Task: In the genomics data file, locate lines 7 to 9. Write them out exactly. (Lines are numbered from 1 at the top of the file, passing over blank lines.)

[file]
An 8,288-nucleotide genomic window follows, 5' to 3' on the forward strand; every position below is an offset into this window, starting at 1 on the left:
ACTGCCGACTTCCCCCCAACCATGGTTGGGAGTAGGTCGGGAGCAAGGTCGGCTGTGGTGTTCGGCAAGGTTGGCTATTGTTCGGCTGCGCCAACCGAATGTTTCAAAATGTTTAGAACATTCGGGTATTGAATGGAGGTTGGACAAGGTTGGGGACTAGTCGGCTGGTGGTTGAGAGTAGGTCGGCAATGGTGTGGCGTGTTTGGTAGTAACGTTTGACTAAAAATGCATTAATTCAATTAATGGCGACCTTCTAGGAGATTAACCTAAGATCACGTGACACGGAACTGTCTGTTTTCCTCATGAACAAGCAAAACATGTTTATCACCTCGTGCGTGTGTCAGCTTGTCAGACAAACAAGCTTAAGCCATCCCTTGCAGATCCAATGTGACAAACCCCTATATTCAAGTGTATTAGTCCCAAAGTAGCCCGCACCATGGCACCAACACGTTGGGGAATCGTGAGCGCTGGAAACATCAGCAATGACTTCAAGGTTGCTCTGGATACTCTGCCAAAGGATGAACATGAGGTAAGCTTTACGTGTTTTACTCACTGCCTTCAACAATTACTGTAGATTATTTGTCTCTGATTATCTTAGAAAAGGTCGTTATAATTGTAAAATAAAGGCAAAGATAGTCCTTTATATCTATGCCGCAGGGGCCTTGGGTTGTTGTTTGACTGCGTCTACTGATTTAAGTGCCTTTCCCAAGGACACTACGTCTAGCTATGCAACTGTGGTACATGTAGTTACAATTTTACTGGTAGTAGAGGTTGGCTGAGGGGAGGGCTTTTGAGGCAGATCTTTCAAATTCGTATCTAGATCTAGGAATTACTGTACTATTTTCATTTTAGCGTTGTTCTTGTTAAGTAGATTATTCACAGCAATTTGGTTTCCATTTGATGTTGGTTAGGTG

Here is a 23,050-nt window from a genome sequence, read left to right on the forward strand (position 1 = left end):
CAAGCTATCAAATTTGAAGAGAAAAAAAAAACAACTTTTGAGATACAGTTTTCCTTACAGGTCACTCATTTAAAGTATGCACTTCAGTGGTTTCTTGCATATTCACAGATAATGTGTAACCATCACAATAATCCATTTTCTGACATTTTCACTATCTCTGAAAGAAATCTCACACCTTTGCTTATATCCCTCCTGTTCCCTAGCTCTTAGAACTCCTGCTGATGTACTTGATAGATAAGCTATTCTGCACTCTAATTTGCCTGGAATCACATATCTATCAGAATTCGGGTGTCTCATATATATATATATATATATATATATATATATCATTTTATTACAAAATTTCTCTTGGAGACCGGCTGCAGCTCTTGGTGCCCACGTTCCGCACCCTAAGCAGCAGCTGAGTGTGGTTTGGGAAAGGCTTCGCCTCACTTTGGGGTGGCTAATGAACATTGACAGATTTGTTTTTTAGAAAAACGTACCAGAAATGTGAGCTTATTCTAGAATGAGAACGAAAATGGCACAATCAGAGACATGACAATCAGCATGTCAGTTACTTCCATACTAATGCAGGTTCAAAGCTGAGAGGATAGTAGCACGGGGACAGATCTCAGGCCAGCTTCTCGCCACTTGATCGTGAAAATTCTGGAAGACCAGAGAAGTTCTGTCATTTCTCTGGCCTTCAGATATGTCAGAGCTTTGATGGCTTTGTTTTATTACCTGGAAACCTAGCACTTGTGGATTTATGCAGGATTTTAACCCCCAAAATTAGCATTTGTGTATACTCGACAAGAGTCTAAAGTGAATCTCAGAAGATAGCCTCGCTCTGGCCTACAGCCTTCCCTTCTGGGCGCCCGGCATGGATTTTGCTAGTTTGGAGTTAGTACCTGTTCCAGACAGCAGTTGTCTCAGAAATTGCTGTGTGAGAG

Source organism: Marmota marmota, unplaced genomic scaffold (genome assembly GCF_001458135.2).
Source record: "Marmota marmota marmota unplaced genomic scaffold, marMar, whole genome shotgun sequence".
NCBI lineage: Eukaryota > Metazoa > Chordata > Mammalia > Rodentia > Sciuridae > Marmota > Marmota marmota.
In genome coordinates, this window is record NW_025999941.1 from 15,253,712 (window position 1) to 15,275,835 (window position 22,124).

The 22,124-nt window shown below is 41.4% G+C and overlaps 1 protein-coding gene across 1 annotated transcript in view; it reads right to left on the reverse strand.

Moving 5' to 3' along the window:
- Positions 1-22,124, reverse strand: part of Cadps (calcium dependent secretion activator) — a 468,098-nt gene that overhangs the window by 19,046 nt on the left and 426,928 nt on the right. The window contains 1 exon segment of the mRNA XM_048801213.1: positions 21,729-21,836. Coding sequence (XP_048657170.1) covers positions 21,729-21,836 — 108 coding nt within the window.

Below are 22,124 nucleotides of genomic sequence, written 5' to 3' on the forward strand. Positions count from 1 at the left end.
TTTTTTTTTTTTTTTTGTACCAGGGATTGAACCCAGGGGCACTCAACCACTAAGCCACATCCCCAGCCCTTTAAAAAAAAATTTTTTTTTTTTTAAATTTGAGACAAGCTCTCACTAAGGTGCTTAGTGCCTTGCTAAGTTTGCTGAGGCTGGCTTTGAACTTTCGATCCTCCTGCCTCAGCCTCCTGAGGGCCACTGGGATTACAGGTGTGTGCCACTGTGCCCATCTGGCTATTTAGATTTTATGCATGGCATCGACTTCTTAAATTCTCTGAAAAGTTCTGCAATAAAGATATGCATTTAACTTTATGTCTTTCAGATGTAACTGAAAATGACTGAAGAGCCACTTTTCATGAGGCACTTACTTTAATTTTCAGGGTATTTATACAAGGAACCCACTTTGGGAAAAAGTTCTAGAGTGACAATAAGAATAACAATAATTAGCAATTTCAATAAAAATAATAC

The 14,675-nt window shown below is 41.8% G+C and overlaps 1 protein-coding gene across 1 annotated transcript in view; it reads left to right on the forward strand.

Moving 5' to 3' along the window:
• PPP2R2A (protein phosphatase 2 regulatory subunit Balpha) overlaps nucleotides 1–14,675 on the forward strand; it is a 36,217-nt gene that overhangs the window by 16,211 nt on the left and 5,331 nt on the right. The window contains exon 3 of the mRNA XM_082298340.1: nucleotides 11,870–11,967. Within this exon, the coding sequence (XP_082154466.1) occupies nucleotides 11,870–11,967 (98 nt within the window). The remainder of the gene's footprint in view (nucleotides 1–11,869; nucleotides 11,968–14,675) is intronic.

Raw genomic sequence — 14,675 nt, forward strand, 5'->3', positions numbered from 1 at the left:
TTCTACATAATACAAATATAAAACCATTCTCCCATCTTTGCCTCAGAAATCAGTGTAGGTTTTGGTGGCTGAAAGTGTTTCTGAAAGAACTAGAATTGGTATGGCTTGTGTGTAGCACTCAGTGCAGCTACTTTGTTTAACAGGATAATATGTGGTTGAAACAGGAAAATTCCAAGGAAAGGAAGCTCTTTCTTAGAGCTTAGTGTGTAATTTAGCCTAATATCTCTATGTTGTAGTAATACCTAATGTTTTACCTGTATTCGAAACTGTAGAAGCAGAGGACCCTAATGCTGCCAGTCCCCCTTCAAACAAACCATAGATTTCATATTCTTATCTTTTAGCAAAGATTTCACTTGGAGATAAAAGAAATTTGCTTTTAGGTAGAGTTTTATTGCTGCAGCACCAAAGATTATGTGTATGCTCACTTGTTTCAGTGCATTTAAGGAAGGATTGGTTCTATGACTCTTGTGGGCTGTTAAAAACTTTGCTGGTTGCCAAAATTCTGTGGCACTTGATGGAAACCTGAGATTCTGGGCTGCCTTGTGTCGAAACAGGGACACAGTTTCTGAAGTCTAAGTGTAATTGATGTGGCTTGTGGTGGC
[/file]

NCBI lineage: Eukaryota > Metazoa > Chordata > Mammalia > Rodentia > Sciuridae > Marmota > Marmota marmota.
In genome coordinates, this window is record NW_025999941.1 from 15,253,712 (window position 1) to 15,275,835 (window position 22,124).

The 22,124-nt window shown below is 41.4% G+C and overlaps 1 protein-coding gene across 1 annotated transcript in view; it reads right to left on the reverse strand.